Toad Hollow Studio's Drawing Tutorials And Classes by Carol Rosinski

How I Draw With Graphite Pencil

by Carol Rosinski

This article was one of the first pages on this website. I wrote it to share what I'd learned about drawing and specifically my graphite drawing techniques. Even though it was written some time ago, I still think about drawing and work this way.
~ Topics ~
Drawing Philosophy

Pencil Drawing Techniques
Smooth Pencil Hatching
Using Value Scales
Making and Using Masks

Paper And Photo References

Learning how to Draw
Understanding Perspective
Powdered Graphite Value Studies
Learning to Control Your Tools

Last Thoughts
Ice, Fur, And Other Details
For Beginners
Drawing as a Lifestyle

All you really need to draw is paper, pencil and eraser, but here are a few other tools that are very useful.

Starter List (the minimum tools you'll need to get started)

  • A range of graphite pencils from very soft to very hard - 4B, 2B, B, 2H, and 4H
  • A sharpener
  • Paper with a smooth surface
  • Eraser assortment (gum, kneaded, plastic, etc.)
  • A good light to work under
Extra Tools
  • The entire range of pencils - 9B through 9H
  • Ebony Pencil (Ebony is the brand name of a very soft dark pencil.)
  • Electric eraser (A small battery powered eraser is worth the investment!)
  • Lap tray (or other comfortable working area)
  • Index cards for making masks
Find more beginner, experienced and advanced tool and drawing supply lists here.
See the tools I use here.

My Drawing Philosophy

Drawing is a quiet and thoughtful contemplation of the world. Drawing is centering. Drawing is an exquisitely expressive way to show your inner visions to the world. A well done drawing tells your story and states your truth without saying a word. What a magical thing that is to do.

The gray scale of a graphite drawing is very soothing to look at. It seems cool and unhurried. The light and shadow of the gray scale are the underpinnings of the real world. This is the layer of reality underneath the bright and hurried world we usually see. In the gray scale, there is room enough and time enough for fairies to exist.

Drawing with graphite feels like sculpting with light and shadow and in many ways it is.

My Graphite Pencil Drawing Technique - Drawing Smoothly with Light and Shadow

I like to create a drawing surface so smooth so that the eye of the viewer never gets caught on a rough spot. I draw values (light and shadow) smoothly by manipulating the graphite after the hatching is done.

When you lay down a layer of graphite with a pencil, it sticks on the high points of the paper grain and skips over the low spots. I fill in all the little parts of the paper that are missed and "pick out" the dark notes. The result looks like the graphite has been applied in washes instead of hatching.

Smooth Pencil Hatching

roughly drawn tulip smoothly drawn tulip

This tulip was drawn without smoothing the graphite in any way.

This tulip was drawn using various techniques to smooth the graphite.

As you can see from the tulip drawings above, smoothing the graphite creates defined modeling and allows fine detail. Here's how I do it:

1. I use a small brush to blend the graphite.

2. I add graphite to the light areas with a sharp pencil tip.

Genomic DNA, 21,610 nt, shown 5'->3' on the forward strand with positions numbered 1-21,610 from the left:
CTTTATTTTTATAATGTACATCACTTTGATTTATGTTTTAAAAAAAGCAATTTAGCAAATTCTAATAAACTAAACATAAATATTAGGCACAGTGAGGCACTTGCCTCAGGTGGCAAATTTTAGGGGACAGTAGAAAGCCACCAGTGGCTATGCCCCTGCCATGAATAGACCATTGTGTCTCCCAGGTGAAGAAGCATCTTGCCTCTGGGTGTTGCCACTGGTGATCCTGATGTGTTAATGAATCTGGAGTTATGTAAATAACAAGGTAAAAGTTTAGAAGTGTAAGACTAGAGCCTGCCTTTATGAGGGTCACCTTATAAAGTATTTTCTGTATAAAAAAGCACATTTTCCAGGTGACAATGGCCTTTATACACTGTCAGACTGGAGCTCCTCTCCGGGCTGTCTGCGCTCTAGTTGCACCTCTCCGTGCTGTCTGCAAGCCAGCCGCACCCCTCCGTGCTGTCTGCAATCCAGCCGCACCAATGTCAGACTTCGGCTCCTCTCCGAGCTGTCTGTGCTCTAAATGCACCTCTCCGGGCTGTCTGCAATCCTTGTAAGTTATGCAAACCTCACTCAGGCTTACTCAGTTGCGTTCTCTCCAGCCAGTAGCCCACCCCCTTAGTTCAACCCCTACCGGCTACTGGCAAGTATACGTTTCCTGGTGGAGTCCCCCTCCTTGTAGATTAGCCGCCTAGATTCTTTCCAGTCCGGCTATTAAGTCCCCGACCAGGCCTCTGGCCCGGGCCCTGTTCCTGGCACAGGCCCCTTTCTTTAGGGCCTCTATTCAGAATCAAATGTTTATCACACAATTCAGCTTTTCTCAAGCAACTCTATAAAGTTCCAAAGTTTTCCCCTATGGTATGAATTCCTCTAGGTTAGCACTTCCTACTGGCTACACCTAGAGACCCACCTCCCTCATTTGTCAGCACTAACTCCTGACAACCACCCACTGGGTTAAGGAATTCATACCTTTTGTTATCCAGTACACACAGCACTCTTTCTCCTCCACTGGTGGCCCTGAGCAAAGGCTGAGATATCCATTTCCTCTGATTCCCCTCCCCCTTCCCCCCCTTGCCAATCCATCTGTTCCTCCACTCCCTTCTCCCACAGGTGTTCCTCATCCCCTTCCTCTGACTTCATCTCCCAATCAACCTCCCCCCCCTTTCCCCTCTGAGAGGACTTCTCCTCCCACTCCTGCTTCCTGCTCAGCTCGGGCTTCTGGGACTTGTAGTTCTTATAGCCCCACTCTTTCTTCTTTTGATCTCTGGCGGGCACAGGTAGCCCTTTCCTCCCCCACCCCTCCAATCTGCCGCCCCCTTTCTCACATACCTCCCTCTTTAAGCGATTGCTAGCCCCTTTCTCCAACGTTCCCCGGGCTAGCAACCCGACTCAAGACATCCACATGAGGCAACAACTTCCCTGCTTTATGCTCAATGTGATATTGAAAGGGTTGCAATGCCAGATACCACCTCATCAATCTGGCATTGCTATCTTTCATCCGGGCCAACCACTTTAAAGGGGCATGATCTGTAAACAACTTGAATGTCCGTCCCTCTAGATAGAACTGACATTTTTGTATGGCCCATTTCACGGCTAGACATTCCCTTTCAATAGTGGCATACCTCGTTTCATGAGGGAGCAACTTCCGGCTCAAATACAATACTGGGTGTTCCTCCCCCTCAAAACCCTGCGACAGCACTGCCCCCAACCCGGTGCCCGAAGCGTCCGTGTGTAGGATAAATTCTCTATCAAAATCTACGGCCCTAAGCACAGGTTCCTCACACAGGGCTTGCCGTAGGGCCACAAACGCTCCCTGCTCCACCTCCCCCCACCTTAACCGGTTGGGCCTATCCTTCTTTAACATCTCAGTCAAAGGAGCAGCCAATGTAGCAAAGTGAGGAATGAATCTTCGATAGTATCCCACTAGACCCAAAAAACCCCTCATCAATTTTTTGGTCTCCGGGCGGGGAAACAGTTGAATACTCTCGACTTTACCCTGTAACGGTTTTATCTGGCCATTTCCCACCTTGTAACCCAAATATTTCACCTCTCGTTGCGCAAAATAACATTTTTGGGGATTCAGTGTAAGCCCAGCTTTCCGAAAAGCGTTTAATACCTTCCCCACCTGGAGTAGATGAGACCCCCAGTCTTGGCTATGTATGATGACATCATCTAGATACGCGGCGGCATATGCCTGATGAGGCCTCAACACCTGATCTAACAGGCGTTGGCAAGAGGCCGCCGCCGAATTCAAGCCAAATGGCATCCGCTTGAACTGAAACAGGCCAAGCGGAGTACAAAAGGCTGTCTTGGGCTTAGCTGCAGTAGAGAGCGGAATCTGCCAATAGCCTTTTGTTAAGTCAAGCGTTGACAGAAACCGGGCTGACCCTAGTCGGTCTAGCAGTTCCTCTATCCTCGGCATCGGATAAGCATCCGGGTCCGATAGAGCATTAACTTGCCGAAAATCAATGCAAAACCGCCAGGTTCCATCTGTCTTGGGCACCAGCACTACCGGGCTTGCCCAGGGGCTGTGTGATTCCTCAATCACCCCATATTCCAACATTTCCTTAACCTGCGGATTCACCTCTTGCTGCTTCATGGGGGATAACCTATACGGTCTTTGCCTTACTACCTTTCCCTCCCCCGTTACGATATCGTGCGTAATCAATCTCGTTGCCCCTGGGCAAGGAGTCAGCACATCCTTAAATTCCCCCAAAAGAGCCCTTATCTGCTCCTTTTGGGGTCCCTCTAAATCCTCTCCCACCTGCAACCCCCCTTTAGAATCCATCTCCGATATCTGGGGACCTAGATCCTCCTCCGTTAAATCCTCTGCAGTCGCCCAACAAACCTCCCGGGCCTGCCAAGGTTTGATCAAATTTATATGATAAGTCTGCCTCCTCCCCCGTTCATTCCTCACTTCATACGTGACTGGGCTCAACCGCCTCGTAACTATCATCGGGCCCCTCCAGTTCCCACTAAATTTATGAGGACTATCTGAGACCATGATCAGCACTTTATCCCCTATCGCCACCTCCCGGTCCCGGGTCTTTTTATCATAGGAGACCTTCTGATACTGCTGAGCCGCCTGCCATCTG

3. And I lighten the dark spots with a sharpened or shaped eraser. (I explain how to do this in more detail in the Draw a Smoothie technique lesson.)

Using A Value Scale
No matter what the subject is, drawing it well is always a matter of recreating its values.

1. Make a value scale on the same paper you're drawing on.

2. Try to use a full range of pencil grades to make the values so that you'll get a feel for what sort of value each grade can create.

3. Leave one end untouched and gradate the scale into the deepest black you can make with a soft pencil without crushing the grain of the paper.

Gray Scale
Example of a Gradated Value Scale

To use a value scale:

1. Hold it in front of the subject.

2. Find the value you want to draw on the scale.

3. And then hold it near the drawing to check your values.

4. It's very hard to see the value of some colors because they're so vivid. If you have that problem, squint your eyes. That blurs the details and tones down intense color.

Even after many years of drawing, I still use a scale because getting the values right at the beginning saves hours of work later on!

Making and Using Masks
If you're working from a photograph, you can make masks that will help you see value. Here are some instructions for making and using masks:

1. Make a good sized square hole (1" to 2" sq.) in a sheet of white paper or an index card. This mask will be for use on a 3x5" or 4x5" photo. mask 1
2. Make another square hole in another sheet of the same paper in proportion to the size of the drawing you'll be making. mask 2
3. Use paper clips or low tack tape to hold the masks on your photo and drawing paper. I have instructions for making a magnetic drawing board that works very well for holding the masks in place. masks in use

By surrounding both areas with white, you'll be able to see the values and draw them better. Besides helping you to see values, masks will help keep the drawing in proportion as you work. Sometimes it's only necessary to use masks for the focus point or most detailed part of the drawing.


Carol Rosinski
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Drawing Made Easy, Getting Started by Carol Rosinski
My book Drawing Made Easy; Getting Started

 
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